World Reputation Rankings 2016: University of Illinois – a global destination

A focus on international students has always been one of the university's strengths

May 4, 2016
University of Illinois at Urbana-Champaign students playing drums
Source: Alamy

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I vividly remember the summer of 1992, when I first arrived on the University of Illinois campus at Urbana-Champaign to pursue my master’s in labour and industrial relations. I was in complete awe that I would have the opportunity to study at a university with such an impressive international reputation – it was then ranked 28th in the world and 20th in the US. I came to the University of Illinois as an international graduate student, and the support that I received from faculty made a significant impact on my decision to not only complete my MA but also to continue with a PhD. Having returned to campus almost 20 years later as vice-provost for international affairs and global strategies, I now have the privilege of building on the university’s strong tradition of academic excellence and helping to realise the vision of making Illinois a pre-eminent university with global impact.

The University of Illinois has a longer tradition of welcoming international students than any other public university in the US. With more than 11,000 international students and scholars on our campus, we have made a name for ourselves as a global destination for top students from all over the world seeking the very best education. Our history of global engagement dates back to the early 20th century. In 1905, the university’s president, Edmund James, determined that it was important to foster a good relationship between China and the US through education. The Illinois experience is thus deeply rooted in the idea of providing a world-class education in the global classroom. We nurture international education on and off campus through educational partnerships with institutions around the world, through research that connects us with our peers, and through robust study-abroad and exchange programmes.

The dynamic and increasingly complex higher education landscape in the 21st century provides opportunities to explore, to expand our intellectual boundaries, and to engage across disciplines to seek innovative solutions to some of our world’s most challenging problems. Grounded in the land grant mission of teaching, research and engagement, our international efforts provide an invigorating intellectual environment in which our faculty and students can thrive as global leaders.

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Being a pre-eminent global university is about more than just having a large number of international students on our campus. Universities can make a significant impact through the curriculum, preparing culturally conscious and globally competent graduates. How do universities take an integrated approach to the curriculum to ensure that their courses present an opportunity to internationalise? Universities have the opportunity and the obligation to ensure that the international experience is integrated across the entire academic landscape – rather than relegating the international experience to a few courses with exotic titles.

The landscape for student mobility is shifting to include new players. While US universities have dominated for many years as lead recipients of international students, universities in other regions – Asia Pacific, for example – are investing significantly in their higher education infrastructures and emerging as critical players in this arena, particularly for undergraduates. Changes in the funding of US higher education institutions, primarily among public universities, are causing growing concern, with significant potential to impact student access. Expense is one factor likely to drive some international students to explore more cost-effective alternatives in other parts of the world – for example in South Africa, which has recently emerged as a top receiving country on the African continent. This outflux would not merely be a loss to the US global classroom, it would also be a significant loss to local and state economies, which benefit immensely from the attendance and consequent labour market expertise provided by international students.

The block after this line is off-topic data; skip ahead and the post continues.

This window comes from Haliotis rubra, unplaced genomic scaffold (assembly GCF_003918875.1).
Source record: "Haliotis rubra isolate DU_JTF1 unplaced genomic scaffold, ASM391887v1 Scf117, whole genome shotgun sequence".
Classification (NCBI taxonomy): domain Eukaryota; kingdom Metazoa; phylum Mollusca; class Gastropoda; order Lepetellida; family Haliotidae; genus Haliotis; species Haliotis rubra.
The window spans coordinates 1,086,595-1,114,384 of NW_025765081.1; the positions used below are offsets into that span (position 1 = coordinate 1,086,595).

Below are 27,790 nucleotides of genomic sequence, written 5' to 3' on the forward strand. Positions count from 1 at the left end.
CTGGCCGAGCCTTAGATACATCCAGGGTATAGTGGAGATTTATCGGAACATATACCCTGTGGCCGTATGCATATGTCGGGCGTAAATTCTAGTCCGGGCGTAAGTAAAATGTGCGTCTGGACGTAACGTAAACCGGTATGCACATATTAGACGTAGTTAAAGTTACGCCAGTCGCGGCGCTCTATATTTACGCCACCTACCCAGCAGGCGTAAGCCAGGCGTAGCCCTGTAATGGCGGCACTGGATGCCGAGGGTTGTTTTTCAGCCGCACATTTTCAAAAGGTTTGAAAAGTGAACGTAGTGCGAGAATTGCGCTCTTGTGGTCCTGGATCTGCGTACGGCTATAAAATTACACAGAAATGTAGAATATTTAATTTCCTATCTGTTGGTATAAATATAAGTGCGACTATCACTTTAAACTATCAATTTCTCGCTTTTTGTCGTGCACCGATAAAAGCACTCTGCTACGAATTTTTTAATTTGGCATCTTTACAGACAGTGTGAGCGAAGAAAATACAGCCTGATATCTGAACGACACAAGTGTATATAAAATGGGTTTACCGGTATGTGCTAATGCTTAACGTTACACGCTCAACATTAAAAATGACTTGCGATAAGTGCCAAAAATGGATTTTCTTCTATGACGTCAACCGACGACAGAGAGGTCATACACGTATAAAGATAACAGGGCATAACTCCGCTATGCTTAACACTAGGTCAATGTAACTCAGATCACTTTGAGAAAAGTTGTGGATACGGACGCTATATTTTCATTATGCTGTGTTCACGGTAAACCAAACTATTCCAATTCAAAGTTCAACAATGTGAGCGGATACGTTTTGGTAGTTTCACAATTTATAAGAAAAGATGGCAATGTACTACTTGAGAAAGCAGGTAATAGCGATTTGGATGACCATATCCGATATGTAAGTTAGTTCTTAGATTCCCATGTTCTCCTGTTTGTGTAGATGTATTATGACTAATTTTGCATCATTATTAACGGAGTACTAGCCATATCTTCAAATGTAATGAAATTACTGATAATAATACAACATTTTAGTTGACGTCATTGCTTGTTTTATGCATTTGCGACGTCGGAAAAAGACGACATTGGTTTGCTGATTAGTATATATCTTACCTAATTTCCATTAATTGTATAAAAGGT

At Illinois, we are very proud of the success that our university has had in attracting exceptional international students, particularly given that we have not undertaken recruitment initiatives. However, as we look towards the future, we recognise the need to intensify efforts to diversify the demographic composition of our student body, focusing on attracting students from regions that are strategic but under-represented. In that regard, a strong institutional commitment is needed to maintain a diverse community of students, faculty and staff to ensure that we proactively evolve and adapt – rather than merely respond – to trends in demand.

We must remain committed to international excellence, both in terms of the students and faculty we bring to campus, as well as the opportunities we afford our students. At Illinois, we take very seriously the responsibility of training the next generation of national and international leaders. With the increasing impact of globalisation and our current socio-political climate, producing globally competent students is no longer optional: it is imperative. Universities must invest in that goal.

Reitumetse Obakeng Mabokela
Vice-provost for international affairs and global strategies, University of Illinois at Urbana-Champaign

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